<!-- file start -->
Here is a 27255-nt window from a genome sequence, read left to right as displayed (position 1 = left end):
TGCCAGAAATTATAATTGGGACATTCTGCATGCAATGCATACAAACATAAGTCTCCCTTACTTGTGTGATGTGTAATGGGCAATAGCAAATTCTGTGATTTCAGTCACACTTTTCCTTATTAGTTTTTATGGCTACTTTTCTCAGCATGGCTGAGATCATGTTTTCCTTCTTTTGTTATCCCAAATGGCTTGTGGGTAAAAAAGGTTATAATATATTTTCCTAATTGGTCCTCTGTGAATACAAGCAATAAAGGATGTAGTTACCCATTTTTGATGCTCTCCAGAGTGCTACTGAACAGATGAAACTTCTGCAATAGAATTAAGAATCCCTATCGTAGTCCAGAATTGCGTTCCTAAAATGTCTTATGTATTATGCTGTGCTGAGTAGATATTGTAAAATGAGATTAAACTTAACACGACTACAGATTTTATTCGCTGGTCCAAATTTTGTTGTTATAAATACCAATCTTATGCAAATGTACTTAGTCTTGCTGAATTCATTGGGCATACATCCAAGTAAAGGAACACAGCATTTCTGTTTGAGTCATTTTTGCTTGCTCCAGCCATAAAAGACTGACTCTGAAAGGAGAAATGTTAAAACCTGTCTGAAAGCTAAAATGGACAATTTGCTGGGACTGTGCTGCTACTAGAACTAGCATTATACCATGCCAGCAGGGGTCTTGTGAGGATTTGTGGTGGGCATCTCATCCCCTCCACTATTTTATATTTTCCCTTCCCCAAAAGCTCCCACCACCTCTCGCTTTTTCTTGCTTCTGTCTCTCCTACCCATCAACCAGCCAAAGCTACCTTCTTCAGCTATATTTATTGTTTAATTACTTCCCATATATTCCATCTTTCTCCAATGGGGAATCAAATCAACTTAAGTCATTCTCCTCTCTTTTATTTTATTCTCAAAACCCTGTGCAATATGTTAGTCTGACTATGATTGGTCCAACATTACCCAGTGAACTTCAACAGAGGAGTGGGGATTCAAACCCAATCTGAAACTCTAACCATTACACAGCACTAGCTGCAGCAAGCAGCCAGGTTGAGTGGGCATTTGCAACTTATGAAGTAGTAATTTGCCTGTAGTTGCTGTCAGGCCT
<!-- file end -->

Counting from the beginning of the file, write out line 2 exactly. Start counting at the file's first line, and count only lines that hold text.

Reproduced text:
TGCCAGAAATTATAATTGGGACATTCTGCATGCAATGCATACAAACATAAGTCTCCCTTACTTGTGTGATGTGTAATGGGCAATAGCAAATTCTGTGATTTCAGTCACACTTTTCCTTATTAGTTTTTATGGCTACTTTTCTCAGCATGGCTGAGATCATGTTTTCCTTCTTTTGTTATCCCAAATGGCTTGTGGGTAAAAAAGGTTATAATATATTTTCCTAATTGGTCCTCTGTGAATACAAGCAATAAAGGATGTAGTTACCCATTTTTGATGCTCTCCAGAGTGCTACTGAACAGATGAAACTTCTGCAATAGAATTAAGAATCCCTATCGTAGTCCAGAATTGCGTTCCTAAAATGTCTTATGTATTATGCTGTGCTGAGTAGATATTGTAAAATGAGATTAAACTTAACACGACTACAGATTTTATTCGCTGGTCCAAATTTTGTTGTTATAAATACCAATCTTATGCAAATGTACTTAGTCTTGCTGAATTCATTGGGCATACATCCAAGTAAAGGAACACAGCATTTCTGTTTGAGTCATTTTTGCTTGCTCCAGCCATAAAAGACTGACTCTGAAAGGAGAAATGTTAAAACCTGTCTGAAAGCTAAAATGGACAATTTGCTGGGACTGTGCTGCTACTAGAACTAGCATTATACCATGCCAGCAGGGGTCTTGTGAGGATTTGTGGTGGGCATCTCATCCCCTCCACTATTTTATATTTTCCCTTCCCCAAAAGCTCCCACCACCTCTCGCTTTTTCTTGCTTCTGTCTCTCCTACCCATCAACCAGCCAAAGCTACCTTCTTCAGCTATATTTATTGTTTAATTACTTCCCATATATTCCATCTTTCTCCAATGGGGAATCAAATCAACTTAAGTCATTCTCCTCTCTTTTATTTTATTCTCAAAACCCTGTGCAATATGTTAGTCTGACTATGATTGGTCCAACATTACCCAGTGAACTTCAACAGAGGAGTGGGGATTCAAACCCAATCTGAAACTCTAACCATTACACAGCACTAGCTGCAGCAAGCAGCCAGGTTGAGTGGGCATTTGCAACTTATGAAGTAGTAATTTGCCTGTAGTTGCTGTCAGGCCT